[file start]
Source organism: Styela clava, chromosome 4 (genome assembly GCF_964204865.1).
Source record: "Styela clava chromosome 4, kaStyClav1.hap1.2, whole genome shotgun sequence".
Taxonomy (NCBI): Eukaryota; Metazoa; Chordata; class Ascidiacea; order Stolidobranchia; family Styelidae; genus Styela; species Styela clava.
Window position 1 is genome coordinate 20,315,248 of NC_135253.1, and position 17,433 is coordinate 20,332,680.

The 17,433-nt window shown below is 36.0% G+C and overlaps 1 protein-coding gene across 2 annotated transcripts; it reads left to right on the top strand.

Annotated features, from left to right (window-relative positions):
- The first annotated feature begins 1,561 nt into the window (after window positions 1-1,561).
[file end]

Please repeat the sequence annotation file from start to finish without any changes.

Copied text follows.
Source organism: Styela clava, chromosome 4 (genome assembly GCF_964204865.1).
Source record: "Styela clava chromosome 4, kaStyClav1.hap1.2, whole genome shotgun sequence".
Taxonomy (NCBI): Eukaryota; Metazoa; Chordata; class Ascidiacea; order Stolidobranchia; family Styelidae; genus Styela; species Styela clava.
Window position 1 is genome coordinate 20,315,248 of NC_135253.1, and position 17,433 is coordinate 20,332,680.

The 17,433-nt window shown below is 36.0% G+C and overlaps 1 protein-coding gene across 2 annotated transcripts; it reads left to right on the top strand.

Annotated features, from left to right (window-relative positions):
- The first annotated feature begins 1,561 nt into the window (after window positions 1-1,561).